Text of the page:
February 11, 2008

Trip To Kyoto

Today was the "bonus" third day of our long weekend. So we decided to get up early, hit the railway and head out to Kyoto, the former imperial capital of Japan. It was about a one hour train ride out to the ultra-modern Kyoto Station. It was funny walking around this extremely contemporary train station knowing that we were about to spend the day touring temples dating back over 800 years.

While riding the train, Mike and Ilena got a kick out of listening to Jacob and Lauren. They were acting like real locals, very comfortable with the train lingo and even reciting the overhead train announcements in Japanese. (Jacob: "We're not changing at Uozaki for the Hanshin Line. We're going to Sumiyoshi to change to the JR Line.") Most of the "real locals" get quite a kick out of out kids too. Not only are they the loudest children in Japan, but we hear at least 100 times a day that they are "kawaii" - cute. Seldom does a blond or blue-eyed child walk these streets. One woman on the bus in Kyoto was literally petting Lauren and holding her ponytail in awe. Lauren said to us later in the day, "Everybody giggles when they see me, I'm such a laughy girl." Hope they both don't get a complex or let it go to their heads!

Once we arrived in Kyoto, we went to the Tourist Information Center which was hidden on the 9th floor of the Kyoto Station Shopping Mall. We were lucky to find it as it was invaluable and really helped us to plan our day. We bought one day bus passes (as buses rule the roads in the sprawling city), which also proved to be very wise purchases. Even the buses run like clockwork here. We can't understand how!

We first traveled by bus to Kinkaku-ji, the Golden Pavilion, which was built back in the 1200s, and is absolutely stunning lacquered in gold-leaf. It was quite a zen experience walking around the grounds of this gorgeous temple surrounded by ponds with running waterfalls, bamboo trees, large-mouthed fish and local workers hand pruning the shrubbery in their traditional attire. Jacob and Lauren loved the Golden "Castle," as well as walking the grounds.

From here, we hopped on another bus and headed to the Eastern side of Kyoto to Ginkaku-ji, the Silver Pavilion. On the outskirts of the city, up against the mountains, sits a quaint little alley-way hill that winds its way up to the temple grounds. We enjoyed some ice cream to keep the kids happy, and wandered on. (Unfortunately, Lauren had a mini-breakdown when we learned that the brown ice cream we thought may be chocolate was actually "roast tea" flavored. But we persevered.) Originally intended to be lacquered in silver, the plan changed and this breathtaking temple is constructed out of wood, and is set into a beautiful bamboo forest and surrounded by peaceful moss-covered gardens. We were able to walk up the mountain behind the temple and catch a great view of the city of Kyoto from above. After walking through the beautiful grounds of Ginkaku-ji, we felt remarkably fresh and at peace (and this, despite the fact that we had spent the day with Jacob and Lauren, who were growing more tired as the day went on - there was a lot of "Mommy and Daddy carry me!" going on). Amazing.

After we were done at Ginkaku-ji and had enjoyed some other Japanese street treats (Kumamochi - sweet rice balls on a stick and Kotoimo (we think!)- sweet potato wrapped in sesame, served warm), we took a stroll down Philosopher's Walk. This narrow street lined with cherry blossom trees (yet to bloom), lots of local souvenir shops and great eats, took us along a canal as we made our way back down next to the mountain. It definitely had a somewhat European feel to it (but also a completely non-European feel to it). The aroma was just plain ridiculous as one of the Kyoto specialties are these little crisp cinnamon cookies which are being baked on every corner. With all the cherry blossoms, in about a month, it is sure to be stunning. We will definitely be coming back.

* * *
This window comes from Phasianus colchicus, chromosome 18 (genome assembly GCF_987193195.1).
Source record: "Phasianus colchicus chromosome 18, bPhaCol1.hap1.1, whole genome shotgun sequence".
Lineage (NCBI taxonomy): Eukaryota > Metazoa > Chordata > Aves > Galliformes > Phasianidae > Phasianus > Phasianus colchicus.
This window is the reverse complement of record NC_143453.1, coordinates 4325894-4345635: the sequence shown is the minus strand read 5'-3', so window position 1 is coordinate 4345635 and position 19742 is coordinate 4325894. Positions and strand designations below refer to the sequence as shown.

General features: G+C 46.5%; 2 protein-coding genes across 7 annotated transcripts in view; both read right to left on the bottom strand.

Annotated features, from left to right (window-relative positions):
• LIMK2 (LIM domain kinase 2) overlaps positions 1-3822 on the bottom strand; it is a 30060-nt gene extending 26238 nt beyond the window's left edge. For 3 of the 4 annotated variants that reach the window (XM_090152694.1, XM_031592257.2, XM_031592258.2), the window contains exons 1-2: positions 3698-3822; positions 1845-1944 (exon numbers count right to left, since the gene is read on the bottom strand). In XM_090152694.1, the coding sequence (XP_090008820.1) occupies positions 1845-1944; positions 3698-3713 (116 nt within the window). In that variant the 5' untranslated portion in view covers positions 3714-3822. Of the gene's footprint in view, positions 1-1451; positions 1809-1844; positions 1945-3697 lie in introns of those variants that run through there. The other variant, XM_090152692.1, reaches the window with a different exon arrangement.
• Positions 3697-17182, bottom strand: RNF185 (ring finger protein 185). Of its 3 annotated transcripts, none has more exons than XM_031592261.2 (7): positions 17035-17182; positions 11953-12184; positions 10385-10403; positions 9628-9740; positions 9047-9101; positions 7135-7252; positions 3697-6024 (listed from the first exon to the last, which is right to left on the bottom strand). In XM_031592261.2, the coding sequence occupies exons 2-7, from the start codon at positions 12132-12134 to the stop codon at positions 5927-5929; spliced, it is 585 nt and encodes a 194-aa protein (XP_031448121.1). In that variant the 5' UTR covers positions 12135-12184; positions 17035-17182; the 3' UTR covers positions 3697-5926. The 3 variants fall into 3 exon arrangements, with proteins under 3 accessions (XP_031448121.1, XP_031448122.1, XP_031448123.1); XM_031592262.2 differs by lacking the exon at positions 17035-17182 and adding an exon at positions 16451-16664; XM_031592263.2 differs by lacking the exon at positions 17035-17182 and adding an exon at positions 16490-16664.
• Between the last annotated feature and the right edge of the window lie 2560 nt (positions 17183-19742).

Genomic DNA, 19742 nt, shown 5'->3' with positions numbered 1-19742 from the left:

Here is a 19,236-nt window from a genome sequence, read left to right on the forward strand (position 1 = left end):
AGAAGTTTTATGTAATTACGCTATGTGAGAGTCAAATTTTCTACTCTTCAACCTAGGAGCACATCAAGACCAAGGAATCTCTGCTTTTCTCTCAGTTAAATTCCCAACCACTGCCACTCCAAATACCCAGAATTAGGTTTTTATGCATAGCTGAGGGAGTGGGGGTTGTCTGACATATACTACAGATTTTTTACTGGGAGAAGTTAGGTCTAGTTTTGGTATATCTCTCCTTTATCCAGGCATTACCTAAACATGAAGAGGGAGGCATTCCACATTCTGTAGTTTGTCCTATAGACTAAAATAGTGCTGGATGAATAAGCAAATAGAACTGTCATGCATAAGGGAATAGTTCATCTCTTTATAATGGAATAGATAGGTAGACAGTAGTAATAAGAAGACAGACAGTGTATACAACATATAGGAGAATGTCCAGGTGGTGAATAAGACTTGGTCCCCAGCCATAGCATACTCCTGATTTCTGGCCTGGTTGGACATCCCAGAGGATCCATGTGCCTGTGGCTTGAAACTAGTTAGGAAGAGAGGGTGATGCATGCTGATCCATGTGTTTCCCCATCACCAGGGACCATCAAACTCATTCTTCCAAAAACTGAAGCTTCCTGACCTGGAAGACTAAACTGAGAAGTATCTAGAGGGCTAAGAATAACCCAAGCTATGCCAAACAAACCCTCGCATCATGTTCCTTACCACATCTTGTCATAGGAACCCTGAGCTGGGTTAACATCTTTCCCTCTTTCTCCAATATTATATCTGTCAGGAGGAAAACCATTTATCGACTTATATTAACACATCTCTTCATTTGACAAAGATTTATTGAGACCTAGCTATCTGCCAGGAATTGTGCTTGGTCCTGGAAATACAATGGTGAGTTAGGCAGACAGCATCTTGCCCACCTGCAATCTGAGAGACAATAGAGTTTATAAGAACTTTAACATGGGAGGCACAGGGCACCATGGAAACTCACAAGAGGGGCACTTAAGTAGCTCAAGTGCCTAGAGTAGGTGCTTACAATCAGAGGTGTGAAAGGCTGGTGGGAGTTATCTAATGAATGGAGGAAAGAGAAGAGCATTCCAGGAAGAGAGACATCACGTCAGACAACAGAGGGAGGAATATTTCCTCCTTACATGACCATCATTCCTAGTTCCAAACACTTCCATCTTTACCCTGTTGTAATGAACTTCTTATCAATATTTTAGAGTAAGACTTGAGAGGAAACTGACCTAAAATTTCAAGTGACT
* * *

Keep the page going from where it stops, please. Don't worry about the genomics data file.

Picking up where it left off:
We finished our day back at Kyoto Station at a great Ramen noodle place for dinner. Did you know that Ramen is the Japanese-ification of Lo Mein. So funny. Everyone loved dinner, and Jacob and Lauren (and Mike and Ilena) loved riding the 10 story escalators all the way up to the restaurant, where we caught some great night views before heading back home to Rokko Island.


Matthew J said...

Wow...the stories and adventures continue! I am trying to take note of some of the sites and regions that stand out to me...I like the idea of a trip back to Kyoto during Cherry Blossom Season! I was really behind on reading your blog. Lucky for us each blog entry tends to read like a separate story so I can get caught up at a later date! Miss you guys!


jmgesq said...

Lauren looks very nice recovered from the ice cream adventure! Are there other unusual flavors for unwary gaijin (sp??) to consider?

Gabriel said...

They Look like they are having a lot of fun!


P.S. I love that last pic!

Gabriel said...

Gabi wanted to write to you...see above. We all enjoyed the latest installments. What beautiful places-we particularly loved the pics of the Golden Pavillion. How will you celebrate Presidents Day in Japan? :)


jackaw said...

Words fail me! It really is like an adventure story for the family! I am full of admiration for the way you connect to the place(s). the people, the food and absolute newness of it all. Once you mentioned Murakami, I was completely hooked, of course. Opening another of his books is like sitting down with an old friend and talking and talking and....

Well done, guys! Really a wonderful read and I finally realize what living vicariously can be!

Much love to all~!

Lisa said...

My favorite part of this entry was looking at pictures of jacob with the biggest nostrils i have ever seen and lauren's cute little hands convered in ramen soup...yumm. Love and miss you!